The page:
The move comes as congressional Democrats step up their criticism of nonprofit groups that shield their donors and that are playing an increasingly prominent role in House and Senate races.
On Monday evening, Senate Republicans blocked consideration of a Democratic bill that would require those nonprofits to disclose the donors of every contribution of at least $10,000 that is used for political purposes. The DISCLOSE Act, as the proposal is known, failed on a vote of 51 to 44, falling short of the 60 votes needed to proceed to a full debate.
Senate Majority Leader Harry M. Reid (D-Nev.) had tried, and failed, earlier to require nonprofits to reveal their donors after a 2010 Supreme Court ruling allowed corporations, unions and other special interests to spend money directly advocating individual candidates in elections.
That ruling prompted the creation of super PACs, political action committees that have collected six- and seven-figure checks from the wealthiest donors to push candidates in the presidential and congressional elections. For instance, one super PAC that supported former House speaker Newt Gingrich’s failed bid for the GOP presidential nomination took in $21 million from the Adelson family of Las Vegas.
All donations to super PACs must be disclosed. But most of these PACs also have an arm that is formed under the 501c(4) section of the tax code, which allows for a slightly less aggressive political posture and does not require donations to be revealed.
Democrats, who are courting super PAC donations themselves, have been demanding that all the contributions be disclosed. “We have proven it’s possible to remove the veil of secrecy of outside money and make the process more transparent. We’ve done it before; we need to do it again,” Reid said in a floor speech Monday.
Republicans and their corporate supporters reject this argument. In a recent letter urging opposition, the U.S. Chamber of Commerce said that disclosing all donations to such groups could open up businesses to “retaliation against unpopular or unfavorable political views, which also infringes constitutional rights.”
In its own undisclosed political activity, the Chamber has spent more than $3 million this year opposing Democratic Sen. Sherrod Brown’s reelection bid in Ohio, according to Democrats who have monitored TV ads there.
In the 2010 campaign, the American Action Network spent a reported $30 million on ads, with almost all of the money coming from undisclosed donors.
This year, the group — overseen by former senator Norm Coleman (R-Minn.) and former representatives Tom Reynolds (R-N.Y.) and Vin Weber (R-Minn.), and run by former House GOP aides — added the super PAC arm, the Congressional Leadership Fund. It has become the main outside group associated with the leadership team of House Speaker John A. Boehner (R-Ohio), who has raised funds for the super PAC.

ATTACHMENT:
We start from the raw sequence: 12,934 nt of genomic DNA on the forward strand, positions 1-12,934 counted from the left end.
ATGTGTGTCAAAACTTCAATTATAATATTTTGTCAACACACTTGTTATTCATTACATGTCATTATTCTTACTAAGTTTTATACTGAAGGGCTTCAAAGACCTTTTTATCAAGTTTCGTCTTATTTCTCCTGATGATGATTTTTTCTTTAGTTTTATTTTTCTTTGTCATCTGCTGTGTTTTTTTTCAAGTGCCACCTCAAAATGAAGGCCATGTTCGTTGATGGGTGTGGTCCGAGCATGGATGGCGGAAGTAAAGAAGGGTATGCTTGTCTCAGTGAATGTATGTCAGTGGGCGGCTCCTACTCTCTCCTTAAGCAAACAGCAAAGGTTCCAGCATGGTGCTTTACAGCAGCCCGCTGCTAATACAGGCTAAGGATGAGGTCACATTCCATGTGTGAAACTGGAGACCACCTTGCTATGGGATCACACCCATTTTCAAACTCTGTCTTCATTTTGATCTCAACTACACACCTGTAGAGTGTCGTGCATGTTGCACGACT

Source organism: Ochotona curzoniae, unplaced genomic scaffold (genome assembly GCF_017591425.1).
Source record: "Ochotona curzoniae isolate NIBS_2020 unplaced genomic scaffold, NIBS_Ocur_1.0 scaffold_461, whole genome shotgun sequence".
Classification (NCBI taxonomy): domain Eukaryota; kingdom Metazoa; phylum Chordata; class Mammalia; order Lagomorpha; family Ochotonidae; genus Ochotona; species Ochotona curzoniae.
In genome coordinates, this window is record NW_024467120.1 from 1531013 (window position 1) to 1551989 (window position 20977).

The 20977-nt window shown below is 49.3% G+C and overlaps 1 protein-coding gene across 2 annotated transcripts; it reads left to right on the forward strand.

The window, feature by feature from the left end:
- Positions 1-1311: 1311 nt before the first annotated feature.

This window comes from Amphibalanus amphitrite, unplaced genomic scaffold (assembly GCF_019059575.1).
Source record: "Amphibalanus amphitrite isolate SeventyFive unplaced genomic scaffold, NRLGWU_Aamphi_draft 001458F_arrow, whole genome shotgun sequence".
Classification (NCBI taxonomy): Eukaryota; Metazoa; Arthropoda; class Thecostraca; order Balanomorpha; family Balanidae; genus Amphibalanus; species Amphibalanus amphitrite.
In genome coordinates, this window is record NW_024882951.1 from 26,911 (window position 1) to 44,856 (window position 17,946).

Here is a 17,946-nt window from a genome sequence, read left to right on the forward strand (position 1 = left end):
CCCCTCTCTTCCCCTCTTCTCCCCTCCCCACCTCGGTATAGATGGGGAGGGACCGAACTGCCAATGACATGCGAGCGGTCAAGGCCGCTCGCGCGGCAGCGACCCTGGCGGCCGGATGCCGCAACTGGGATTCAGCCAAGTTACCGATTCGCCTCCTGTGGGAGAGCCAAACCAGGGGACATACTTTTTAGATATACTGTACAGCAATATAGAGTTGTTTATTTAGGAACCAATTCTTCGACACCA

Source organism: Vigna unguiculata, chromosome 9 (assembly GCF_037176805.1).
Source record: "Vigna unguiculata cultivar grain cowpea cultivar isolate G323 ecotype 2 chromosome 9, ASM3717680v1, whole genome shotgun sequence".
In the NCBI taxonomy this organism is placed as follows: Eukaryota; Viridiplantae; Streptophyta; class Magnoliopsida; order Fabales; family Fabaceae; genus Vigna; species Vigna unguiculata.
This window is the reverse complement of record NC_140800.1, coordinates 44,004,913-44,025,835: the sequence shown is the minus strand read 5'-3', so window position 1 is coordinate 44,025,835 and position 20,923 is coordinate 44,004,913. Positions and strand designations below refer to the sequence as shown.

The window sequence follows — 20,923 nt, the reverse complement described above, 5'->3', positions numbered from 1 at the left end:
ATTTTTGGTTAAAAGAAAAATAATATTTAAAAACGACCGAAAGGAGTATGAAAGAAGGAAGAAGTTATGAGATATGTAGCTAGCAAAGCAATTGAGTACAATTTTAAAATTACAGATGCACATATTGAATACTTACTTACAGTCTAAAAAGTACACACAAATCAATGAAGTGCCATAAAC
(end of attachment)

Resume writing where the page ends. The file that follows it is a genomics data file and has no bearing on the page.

Already active in many districts, the group has mapped out 14 critical House races in media markets — including Orlando, Las Vegas, Des Moines and Cleveland — that will also be key presidential battlegrounds. Several of the seats are of particular importance to Boehner, including the one in Des Moines, where his friend Rep. Tom Latham is in a tough reelection battle, and where the group reserved $330,000 in ad time. Another Iowa incumbent in a tough race, Rep. Steve King, could also stand to benefit from that air time.
With $1 million slated for Cleveland, two GOP incumbents in Boehner’s delegation will have outside resources defending their conservative records. With about $3 million, the American Action Network is targeting a pair of new districts, one outside Orlando and one outside Las Vegas; two New Hampshire Republicans stand to benefit from $650,000 of advertising reserved there; and a pair of freshmen — one from outside the Twin Cities and one just across the Wisconsin border — would benefit from nearly $900,000 in advertising for the Minneapolis-St. Paul market.
Of the 14 seats targeted, 10 are held by members of the huge GOP freshman class, including two in the expensive Philadelphia media market: Reps. Michael G. Fitzpatrick (Pa.) and Jon Runyan (N.J.). That market received the largest allocation of funds, $1.6 million, from the group.